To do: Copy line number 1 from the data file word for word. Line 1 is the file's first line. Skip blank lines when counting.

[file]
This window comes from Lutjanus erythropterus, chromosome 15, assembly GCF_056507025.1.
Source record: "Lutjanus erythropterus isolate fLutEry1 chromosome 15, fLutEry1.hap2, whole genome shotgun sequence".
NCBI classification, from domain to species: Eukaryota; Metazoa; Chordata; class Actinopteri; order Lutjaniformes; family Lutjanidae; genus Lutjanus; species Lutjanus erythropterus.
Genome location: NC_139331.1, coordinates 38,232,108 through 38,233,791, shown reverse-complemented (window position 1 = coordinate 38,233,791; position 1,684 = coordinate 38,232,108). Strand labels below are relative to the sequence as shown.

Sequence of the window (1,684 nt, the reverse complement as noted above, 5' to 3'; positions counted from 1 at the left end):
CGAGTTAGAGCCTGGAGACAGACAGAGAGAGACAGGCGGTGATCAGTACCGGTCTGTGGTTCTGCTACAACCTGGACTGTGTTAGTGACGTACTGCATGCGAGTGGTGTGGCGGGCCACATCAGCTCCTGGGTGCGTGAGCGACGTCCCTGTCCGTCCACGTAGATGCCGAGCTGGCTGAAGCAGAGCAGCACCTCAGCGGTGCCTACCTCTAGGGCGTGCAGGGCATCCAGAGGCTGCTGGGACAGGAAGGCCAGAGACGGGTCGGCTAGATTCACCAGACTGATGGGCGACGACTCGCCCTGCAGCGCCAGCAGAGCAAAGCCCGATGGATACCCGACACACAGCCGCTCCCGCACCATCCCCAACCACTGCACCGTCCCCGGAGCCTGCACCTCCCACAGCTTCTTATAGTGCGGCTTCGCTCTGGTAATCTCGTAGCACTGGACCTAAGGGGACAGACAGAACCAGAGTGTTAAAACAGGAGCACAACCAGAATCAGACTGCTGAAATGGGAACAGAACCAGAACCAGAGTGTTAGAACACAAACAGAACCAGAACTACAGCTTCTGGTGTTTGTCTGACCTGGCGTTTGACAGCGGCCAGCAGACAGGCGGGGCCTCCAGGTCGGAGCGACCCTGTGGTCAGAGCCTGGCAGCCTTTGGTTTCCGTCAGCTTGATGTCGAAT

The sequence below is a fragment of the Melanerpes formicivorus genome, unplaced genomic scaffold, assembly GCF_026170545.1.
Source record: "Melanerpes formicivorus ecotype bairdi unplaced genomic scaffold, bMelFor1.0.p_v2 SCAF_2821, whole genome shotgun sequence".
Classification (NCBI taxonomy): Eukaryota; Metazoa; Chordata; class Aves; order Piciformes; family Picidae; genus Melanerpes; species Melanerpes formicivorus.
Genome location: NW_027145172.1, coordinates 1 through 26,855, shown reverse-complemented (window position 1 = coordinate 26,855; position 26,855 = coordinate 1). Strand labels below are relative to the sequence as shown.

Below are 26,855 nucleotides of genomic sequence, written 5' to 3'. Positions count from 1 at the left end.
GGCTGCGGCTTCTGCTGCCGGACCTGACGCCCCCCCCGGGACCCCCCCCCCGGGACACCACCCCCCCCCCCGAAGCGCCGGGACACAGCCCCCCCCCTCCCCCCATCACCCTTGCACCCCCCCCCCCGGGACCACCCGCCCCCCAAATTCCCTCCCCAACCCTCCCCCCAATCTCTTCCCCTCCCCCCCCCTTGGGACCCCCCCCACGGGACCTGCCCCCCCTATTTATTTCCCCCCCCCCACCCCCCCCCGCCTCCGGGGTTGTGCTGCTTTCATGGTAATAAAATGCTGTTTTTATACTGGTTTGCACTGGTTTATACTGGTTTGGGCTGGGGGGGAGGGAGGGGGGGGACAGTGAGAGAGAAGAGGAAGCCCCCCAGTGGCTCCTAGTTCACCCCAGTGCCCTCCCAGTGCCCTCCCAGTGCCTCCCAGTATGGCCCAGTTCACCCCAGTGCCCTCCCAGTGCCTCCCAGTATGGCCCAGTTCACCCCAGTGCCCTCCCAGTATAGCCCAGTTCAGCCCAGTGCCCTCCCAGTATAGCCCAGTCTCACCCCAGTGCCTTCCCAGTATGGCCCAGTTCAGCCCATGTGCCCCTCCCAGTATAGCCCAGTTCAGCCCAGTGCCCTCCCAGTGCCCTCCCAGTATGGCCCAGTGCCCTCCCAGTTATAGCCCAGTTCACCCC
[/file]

This window comes from Lutjanus erythropterus, chromosome 15, assembly GCF_056507025.1.